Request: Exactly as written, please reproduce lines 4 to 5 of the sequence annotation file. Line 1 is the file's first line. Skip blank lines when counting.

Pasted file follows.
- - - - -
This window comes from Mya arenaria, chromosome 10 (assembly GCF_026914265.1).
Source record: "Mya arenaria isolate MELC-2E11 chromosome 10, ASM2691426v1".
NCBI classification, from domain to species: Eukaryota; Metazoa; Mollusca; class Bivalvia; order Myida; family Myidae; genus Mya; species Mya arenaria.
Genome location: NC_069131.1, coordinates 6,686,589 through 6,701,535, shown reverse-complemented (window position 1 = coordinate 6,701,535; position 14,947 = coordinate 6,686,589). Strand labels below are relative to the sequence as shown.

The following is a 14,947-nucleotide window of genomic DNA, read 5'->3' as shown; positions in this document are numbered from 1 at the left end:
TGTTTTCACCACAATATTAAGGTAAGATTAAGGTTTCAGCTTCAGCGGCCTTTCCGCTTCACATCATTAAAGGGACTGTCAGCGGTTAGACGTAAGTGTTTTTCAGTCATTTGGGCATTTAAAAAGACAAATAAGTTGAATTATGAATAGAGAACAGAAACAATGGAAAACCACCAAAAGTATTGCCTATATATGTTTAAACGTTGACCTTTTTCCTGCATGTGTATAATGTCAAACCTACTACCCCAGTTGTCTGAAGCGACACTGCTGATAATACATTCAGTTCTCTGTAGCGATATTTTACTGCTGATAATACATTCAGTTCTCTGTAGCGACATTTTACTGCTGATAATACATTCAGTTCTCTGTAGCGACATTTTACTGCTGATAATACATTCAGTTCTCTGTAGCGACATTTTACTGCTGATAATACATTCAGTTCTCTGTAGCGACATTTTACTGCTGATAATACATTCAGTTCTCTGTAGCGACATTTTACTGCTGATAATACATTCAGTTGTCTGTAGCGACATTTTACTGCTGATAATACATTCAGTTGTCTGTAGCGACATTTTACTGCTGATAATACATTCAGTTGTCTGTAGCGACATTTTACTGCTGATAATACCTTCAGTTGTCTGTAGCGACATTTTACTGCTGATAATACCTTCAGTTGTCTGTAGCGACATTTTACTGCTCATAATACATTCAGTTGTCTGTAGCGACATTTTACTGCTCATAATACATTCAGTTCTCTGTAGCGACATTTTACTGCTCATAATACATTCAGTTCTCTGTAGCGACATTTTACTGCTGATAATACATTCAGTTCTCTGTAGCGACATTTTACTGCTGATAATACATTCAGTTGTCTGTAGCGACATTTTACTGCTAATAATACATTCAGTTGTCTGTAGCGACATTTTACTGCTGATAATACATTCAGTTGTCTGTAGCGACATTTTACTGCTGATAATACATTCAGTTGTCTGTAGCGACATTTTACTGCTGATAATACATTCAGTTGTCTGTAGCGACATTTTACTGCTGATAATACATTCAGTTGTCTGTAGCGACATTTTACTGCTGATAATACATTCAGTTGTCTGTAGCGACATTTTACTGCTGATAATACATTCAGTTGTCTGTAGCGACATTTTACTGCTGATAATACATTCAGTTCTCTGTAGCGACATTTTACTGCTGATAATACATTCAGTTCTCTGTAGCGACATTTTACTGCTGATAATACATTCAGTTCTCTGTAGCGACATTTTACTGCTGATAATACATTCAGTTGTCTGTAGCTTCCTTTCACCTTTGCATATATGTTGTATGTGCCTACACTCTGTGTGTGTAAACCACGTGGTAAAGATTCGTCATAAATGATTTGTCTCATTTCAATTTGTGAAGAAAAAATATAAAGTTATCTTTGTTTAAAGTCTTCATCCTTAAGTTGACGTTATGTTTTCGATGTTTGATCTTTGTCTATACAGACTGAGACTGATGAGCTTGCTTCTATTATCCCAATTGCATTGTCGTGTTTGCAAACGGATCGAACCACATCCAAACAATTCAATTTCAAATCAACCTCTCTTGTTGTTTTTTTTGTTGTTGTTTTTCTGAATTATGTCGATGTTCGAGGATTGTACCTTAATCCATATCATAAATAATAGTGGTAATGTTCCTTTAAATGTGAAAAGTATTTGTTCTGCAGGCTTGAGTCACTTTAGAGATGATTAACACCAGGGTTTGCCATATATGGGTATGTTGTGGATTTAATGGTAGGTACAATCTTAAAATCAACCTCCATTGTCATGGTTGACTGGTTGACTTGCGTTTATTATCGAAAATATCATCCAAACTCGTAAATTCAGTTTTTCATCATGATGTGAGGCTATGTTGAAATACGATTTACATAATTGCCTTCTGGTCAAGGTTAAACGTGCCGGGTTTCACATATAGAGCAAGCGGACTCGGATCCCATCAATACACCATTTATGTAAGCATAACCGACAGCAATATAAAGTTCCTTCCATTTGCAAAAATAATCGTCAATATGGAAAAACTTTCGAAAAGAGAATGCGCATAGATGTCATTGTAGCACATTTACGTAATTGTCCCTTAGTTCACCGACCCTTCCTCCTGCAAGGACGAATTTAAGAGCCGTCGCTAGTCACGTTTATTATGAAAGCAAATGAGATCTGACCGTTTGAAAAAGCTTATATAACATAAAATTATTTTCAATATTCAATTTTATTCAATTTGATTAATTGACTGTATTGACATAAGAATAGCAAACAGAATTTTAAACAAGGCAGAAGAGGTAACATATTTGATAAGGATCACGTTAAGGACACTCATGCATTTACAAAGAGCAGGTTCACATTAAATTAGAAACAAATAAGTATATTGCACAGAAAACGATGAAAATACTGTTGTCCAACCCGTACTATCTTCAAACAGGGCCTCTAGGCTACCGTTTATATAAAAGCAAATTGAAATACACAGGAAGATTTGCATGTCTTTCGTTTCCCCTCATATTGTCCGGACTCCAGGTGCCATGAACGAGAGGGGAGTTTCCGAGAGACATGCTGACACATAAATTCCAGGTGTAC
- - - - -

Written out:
Genome location: NC_069131.1, coordinates 6,686,589 through 6,701,535, shown reverse-complemented (window position 1 = coordinate 6,701,535; position 14,947 = coordinate 6,686,589). Strand labels below are relative to the sequence as shown.

The following is a 14,947-nucleotide window of genomic DNA, read 5'->3' as shown; positions in this document are numbered from 1 at the left end: